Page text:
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I accidentally re-sent my follow up letter to a job I applied for
July 25, 2012 12:47 PM   Subscribe

I have applied for a job at a small nonprofit. Last night I accidentally re-sent them my follow up letter instead of forwarding it to a relative to read.

There was a brief note with it, but nothing embarrassing. I sent a short, formal apology to the nonprofit when I realized my mistake an hour later.
They haven't written anything back.

My question: Is this a big deal?

I am waiting on pins and needles for an interview notification and I hope that this didn't ruin my chances.

Thanks.
posted by KoiPond to Work & Money (15 answers total)
 
This is not a big deal.
posted by Sidhedevil at 12:48 PM on July 25, 2012 [6 favorites]


Wouldn't worry about it.
posted by scottatdrake at 12:49 PM on July 25, 2012


Nope. I wouldn't have even sent an apology.

Think nothing of it.
posted by Ruthless Bunny at 12:52 PM on July 25, 2012


Aw, thanks guys. Breathe in, breathe out.

On another note- what is the hiring process like in a small non profit? I applied about a week after the job was posted and it's been another week since then.

I received a form letter in response to my follow up email saying that had received a lot of excellent applications and I if I did not hear from them by the end of the month, then my skills did not meet their needs.

Does anyone have any insight into what they are currently thinking and doing?

Thanks again.
posted by KoiPond at 12:57 PM on July 25, 2012


They also said they had begun their interviewing process.
posted by KoiPond at 12:57 PM on July 25, 2012


If they began the interview process last week, you didn't make the first cut. Sorry. That doesn't mean you're out of the running, it just means you weren't in the top three or so. If none of those three gels with everyone in the office (incredibly important in small non-profits), then they'll call the next three or so, which may include you.
posted by Etrigan at 1:11 PM on July 25, 2012


In my experience of having applied to (many, many, many) small nonprofits...if you hear back at all, it won't be for a very, very long time. If they've already started the interview process, you're probably not on their shortlist, so try not to get your hopes up. Sorry.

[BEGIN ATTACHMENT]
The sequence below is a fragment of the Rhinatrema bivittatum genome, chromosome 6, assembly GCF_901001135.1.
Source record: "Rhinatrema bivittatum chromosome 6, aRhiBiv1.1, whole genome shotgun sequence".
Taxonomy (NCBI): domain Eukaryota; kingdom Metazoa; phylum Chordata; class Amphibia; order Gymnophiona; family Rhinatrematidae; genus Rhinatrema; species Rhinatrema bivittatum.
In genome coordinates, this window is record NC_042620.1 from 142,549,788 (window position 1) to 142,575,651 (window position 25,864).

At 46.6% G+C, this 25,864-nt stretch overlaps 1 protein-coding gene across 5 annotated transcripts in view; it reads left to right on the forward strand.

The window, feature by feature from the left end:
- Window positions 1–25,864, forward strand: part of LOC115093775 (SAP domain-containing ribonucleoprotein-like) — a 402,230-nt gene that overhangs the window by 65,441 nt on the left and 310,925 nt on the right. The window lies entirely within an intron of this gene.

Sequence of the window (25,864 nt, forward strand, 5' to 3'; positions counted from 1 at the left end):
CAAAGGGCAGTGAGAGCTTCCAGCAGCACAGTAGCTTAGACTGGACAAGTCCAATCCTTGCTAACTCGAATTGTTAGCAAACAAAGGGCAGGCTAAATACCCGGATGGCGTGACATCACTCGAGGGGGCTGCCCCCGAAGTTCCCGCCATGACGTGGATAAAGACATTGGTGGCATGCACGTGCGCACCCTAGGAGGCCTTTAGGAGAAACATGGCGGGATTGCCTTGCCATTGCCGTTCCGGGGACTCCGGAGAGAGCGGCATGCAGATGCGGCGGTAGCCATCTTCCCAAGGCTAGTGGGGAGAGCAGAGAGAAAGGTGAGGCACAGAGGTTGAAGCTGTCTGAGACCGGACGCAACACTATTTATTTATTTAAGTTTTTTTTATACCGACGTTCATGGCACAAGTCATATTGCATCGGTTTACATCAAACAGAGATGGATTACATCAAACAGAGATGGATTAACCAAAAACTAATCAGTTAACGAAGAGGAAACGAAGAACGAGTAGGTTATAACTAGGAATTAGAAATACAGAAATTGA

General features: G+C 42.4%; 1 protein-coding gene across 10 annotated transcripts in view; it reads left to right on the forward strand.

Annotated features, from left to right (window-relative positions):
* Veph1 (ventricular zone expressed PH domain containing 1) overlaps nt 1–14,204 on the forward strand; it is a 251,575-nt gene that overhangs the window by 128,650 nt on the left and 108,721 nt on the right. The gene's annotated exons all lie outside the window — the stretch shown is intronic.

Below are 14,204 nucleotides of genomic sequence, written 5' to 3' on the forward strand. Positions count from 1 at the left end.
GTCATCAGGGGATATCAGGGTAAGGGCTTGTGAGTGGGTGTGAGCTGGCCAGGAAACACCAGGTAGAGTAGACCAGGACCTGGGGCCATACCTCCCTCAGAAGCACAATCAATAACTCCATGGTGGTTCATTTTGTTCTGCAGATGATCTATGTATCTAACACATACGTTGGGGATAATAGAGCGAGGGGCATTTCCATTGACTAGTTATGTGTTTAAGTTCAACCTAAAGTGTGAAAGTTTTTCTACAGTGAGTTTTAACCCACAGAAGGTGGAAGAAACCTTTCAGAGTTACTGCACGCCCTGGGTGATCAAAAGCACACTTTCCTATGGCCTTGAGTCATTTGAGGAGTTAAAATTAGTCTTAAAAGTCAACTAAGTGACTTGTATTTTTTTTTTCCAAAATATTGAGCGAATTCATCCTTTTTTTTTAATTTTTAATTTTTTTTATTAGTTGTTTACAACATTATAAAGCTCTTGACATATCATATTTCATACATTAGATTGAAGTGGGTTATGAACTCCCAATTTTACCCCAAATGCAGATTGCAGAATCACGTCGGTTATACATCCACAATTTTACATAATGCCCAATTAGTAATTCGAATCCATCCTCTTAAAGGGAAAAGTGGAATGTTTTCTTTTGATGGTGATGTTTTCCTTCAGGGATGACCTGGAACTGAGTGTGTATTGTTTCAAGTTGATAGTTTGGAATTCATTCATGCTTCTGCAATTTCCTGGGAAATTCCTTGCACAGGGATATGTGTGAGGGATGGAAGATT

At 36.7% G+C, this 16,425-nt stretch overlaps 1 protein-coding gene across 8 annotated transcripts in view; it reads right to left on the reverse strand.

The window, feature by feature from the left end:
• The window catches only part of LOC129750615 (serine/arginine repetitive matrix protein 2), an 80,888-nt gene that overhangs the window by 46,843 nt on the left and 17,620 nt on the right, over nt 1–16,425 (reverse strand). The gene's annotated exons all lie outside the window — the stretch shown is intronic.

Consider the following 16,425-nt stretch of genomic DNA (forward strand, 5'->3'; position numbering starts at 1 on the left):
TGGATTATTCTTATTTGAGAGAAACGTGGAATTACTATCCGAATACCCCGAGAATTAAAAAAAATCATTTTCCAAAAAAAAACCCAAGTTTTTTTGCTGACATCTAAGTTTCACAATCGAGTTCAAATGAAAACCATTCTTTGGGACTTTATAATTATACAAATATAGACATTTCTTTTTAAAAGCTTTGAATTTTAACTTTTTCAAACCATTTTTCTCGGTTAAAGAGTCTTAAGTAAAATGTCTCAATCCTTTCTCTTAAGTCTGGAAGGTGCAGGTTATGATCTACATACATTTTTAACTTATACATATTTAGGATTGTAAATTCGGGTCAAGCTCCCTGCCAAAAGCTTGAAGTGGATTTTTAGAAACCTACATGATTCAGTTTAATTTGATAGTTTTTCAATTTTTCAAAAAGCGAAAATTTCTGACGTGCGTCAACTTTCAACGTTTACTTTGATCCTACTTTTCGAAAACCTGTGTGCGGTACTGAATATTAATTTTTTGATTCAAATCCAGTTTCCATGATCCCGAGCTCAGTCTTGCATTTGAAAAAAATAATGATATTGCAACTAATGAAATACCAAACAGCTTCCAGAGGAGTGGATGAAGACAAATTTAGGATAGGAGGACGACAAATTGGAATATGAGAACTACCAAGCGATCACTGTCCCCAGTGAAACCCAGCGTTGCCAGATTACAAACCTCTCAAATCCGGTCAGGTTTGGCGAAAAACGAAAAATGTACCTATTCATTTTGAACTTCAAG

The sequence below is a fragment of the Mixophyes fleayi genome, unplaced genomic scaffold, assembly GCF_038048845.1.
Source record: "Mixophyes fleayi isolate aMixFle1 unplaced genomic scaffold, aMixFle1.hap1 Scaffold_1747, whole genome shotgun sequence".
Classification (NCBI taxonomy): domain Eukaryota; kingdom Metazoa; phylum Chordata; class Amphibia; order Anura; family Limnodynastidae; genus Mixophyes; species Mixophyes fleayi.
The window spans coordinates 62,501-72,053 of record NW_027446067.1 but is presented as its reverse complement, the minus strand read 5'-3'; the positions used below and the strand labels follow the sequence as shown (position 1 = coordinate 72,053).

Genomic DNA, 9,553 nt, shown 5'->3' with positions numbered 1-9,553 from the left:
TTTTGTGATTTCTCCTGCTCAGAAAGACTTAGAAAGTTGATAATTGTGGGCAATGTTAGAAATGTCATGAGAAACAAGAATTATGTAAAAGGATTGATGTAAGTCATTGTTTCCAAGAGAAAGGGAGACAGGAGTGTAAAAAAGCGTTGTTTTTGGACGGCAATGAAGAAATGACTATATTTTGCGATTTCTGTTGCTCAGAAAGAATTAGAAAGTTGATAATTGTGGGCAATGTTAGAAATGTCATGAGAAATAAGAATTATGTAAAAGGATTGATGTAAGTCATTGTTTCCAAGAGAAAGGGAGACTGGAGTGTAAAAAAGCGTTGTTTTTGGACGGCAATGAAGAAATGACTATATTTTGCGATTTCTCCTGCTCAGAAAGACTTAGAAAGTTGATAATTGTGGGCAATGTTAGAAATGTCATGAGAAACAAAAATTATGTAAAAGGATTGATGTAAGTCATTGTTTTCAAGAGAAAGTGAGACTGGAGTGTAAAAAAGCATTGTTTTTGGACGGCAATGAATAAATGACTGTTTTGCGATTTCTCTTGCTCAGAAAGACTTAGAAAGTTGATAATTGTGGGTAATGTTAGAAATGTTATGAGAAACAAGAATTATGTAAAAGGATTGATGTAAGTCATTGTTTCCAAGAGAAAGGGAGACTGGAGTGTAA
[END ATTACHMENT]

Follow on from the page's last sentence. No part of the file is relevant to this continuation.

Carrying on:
posted by phunniemee at 1:13 PM on July 25, 2012


FWIW, I work at a small non-profit, and I believe it was more than a month between when I sent them my resume and when I got my first phone interview. After that it was maybe a week before I had an in-office interview, and another week before they made the offer. The whole process was 6-7 weeks. I do not know if my experience is typical.

I do agree with the others who have said that if they started interviewing a week ago and you haven't heard from them, you're not among their top candidates. They would almost certainly be calling people in for interviews in the order of most-promising to least-promising. Don't give up though! The others might not be a good fit, or they might just ask for too much money, or do any one of hundreds of things that might prompt the company to keep looking.
posted by Vorteks at 1:22 PM on July 25, 2012


Some small nonprofits are run like well-oiled highly-organized machines, and some aren't. They may have other projects or hiring needs that require their attention. It's a good sign that they told you they'd let people know by the end of the month - I think your only option is to be patient until then. It would also not surprise me if they got back to you after that window.

I just stepped down as the chair of a nonprofit board. Last year, we had a hard-to-fill position that we received hundreds of applications for. We hired someone promising who - one month into the job - had childcare issues surface that prevented her from continuing. We went back to the pool of applicants and hired a second person, who was talented, but ultimately not a great fit. Five months after the initial round of hiring, we went back to that same pool and hired an amazing person who continues to rock our worlds in that role. Sometimes it just takes time - I know that's not what you want to hear, but nonprofit hiring can be challenging in very different ways than more corporate hiring. Best of luck.
posted by judith at 1:34 PM on July 25, 2012 [1 favorite]


Depends on the non-profit.

They may post a job hoping they'll get funding for it and to build up a resume file, but then they may wait for quite a while for the actual money to roll in.

As judith noted, some are very efficient others are inept to put it kindly.

It the interviewing has started, assume that you are not among those who were selected.

The world of the non-profit is focused on finding funding, and getting shit together to hire who needs to be hired. Some times these things do not align.

Move forward assuming that you will not be called, be pleasantly surprised if you are.
posted by Ruthless Bunny at 1:39 PM on July 25, 2012


Yes it varies tremendously from org to org. In the non-profits I've worked with before (including experience as part of a hiring team), the turnaround from job posting to hiring is usually at least a month. It is likely that they have started doing phone interviews already, in which case I'm afraid you weren't chosen in the first round based on your resume. But small non-profits, in my experience, value personality and "fit" very strongly in the interview process, to the point of it often trumping education and work experience. It's not at all uncommon for the first round of phone interviews to turn up empty, necessitating a second round. Or they may not have even started yet.